Good to Great and the Managing of Existing Teams

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Leveraging Existing Teams

The luxury of hiring” superstars” to build out a successful team is rarely found when you hire into a new company or get promoted to manage a new/bigger team. Replacing low performers is the easy way out and often not necessarily the best. For one: finding, choosing and integrating “superstars” is not without risk. Objective hiring data suggests that it is a 50/50 proposition on choosing the best candidate. Also, those that are superior performers in one environment often are mismatched to a different environment. Hire a Fortune 500 and place them in a start-up and find out what I mean. That doesn’t mean to say there aren’t “superstars” you can count on in any given situation. We have some. The challenge lies in managing existing teams, with existing employees, often who have been at the firm for a significant length of time.  The delicate balance of bringing the best out of existing team members while looking for outside superstars to supplement the team is one of the most difficult challenges of any new executive. We suggest the following as guidance:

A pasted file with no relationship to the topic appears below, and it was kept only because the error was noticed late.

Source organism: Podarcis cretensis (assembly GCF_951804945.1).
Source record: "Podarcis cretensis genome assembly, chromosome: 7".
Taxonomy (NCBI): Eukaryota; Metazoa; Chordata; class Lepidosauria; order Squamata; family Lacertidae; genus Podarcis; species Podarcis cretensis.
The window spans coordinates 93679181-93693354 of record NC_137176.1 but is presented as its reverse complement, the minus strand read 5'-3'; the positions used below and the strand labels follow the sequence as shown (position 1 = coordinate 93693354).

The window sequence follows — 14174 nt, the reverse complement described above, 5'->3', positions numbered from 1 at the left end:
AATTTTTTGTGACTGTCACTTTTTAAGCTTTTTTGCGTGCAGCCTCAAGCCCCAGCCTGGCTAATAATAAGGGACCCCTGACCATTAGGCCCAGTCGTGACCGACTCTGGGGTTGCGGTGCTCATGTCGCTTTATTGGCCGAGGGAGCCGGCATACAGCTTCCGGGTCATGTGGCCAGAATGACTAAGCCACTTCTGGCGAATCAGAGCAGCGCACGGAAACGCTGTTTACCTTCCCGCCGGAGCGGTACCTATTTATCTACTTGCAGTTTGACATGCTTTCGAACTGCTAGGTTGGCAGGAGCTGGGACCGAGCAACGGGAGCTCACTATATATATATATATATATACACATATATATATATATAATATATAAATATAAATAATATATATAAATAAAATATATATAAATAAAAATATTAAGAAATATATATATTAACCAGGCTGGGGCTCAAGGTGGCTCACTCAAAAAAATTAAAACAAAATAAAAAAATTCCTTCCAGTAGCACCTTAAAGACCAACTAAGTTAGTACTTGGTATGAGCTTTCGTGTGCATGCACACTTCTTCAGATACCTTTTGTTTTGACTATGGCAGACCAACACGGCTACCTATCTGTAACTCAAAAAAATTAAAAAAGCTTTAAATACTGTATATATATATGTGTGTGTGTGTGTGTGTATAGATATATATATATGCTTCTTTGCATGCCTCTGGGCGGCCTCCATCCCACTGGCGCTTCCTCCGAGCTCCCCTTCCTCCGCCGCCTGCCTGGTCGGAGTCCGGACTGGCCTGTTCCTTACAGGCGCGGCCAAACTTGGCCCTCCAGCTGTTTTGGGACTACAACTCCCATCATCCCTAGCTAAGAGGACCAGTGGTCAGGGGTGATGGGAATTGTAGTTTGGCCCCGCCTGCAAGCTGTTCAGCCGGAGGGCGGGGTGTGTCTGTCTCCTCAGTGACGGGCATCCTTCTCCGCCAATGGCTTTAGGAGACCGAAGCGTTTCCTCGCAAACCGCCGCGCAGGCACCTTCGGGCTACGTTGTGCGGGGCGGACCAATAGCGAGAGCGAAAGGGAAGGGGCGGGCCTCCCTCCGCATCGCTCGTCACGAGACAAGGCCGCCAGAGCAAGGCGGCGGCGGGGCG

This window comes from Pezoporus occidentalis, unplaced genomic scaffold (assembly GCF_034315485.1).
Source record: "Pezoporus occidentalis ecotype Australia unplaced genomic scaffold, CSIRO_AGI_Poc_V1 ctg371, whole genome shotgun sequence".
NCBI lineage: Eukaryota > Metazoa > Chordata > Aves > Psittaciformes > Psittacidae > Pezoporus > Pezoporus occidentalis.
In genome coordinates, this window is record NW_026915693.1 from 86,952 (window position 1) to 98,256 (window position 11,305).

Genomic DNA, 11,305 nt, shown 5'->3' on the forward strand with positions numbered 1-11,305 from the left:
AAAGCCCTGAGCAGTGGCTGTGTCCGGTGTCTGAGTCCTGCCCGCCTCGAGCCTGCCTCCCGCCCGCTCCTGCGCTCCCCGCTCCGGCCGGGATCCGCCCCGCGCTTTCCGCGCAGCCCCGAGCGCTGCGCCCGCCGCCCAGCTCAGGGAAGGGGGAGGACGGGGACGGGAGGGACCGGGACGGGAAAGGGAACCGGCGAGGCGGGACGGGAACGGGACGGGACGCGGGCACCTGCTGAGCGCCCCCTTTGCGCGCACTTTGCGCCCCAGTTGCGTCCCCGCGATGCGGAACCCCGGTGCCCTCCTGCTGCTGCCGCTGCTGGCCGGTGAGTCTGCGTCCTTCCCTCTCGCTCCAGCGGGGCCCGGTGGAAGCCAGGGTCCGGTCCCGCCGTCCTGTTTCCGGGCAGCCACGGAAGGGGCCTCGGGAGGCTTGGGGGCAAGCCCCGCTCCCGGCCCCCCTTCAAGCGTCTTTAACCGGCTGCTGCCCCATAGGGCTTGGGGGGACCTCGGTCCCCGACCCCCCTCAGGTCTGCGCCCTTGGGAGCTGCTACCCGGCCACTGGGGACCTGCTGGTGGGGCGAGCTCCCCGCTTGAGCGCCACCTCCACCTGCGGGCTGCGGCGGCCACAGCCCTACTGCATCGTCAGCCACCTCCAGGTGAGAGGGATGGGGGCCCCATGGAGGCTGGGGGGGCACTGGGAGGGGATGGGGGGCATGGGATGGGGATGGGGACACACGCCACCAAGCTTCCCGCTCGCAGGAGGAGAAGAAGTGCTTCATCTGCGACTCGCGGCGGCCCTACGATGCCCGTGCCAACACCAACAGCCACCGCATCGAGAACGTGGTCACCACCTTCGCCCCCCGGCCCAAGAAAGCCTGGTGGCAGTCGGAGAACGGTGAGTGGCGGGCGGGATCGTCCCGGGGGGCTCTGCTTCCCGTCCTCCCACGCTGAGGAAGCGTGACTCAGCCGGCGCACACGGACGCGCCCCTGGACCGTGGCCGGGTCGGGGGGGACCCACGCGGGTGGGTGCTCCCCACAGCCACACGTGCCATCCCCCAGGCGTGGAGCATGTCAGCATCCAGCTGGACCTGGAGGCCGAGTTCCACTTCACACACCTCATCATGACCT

1.  Challenge individual team members to be “great”: demoralized individuals can’t be great and it is up to the manager to challenge them to be great. Keep the projects small and manageable and let the employee step up. Guide them through those milestones that you know represent greatness in an employee

2.  Allow individualized thinking: Let’s face it, some employees need micromanaging to be effective and some have “gyroscopic” personalities. Let individuals loose with their own ideas and they will surprise you.

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Imagining Your Next: Planning for the Future!

How best can we do future planning with so many priorities sitting on our day-to-day plates? Here is a simple exercise you and your organization can use to get imaginative about your futures and design the best possible outcomes you desire. Here is a strategy you can use to help get you started.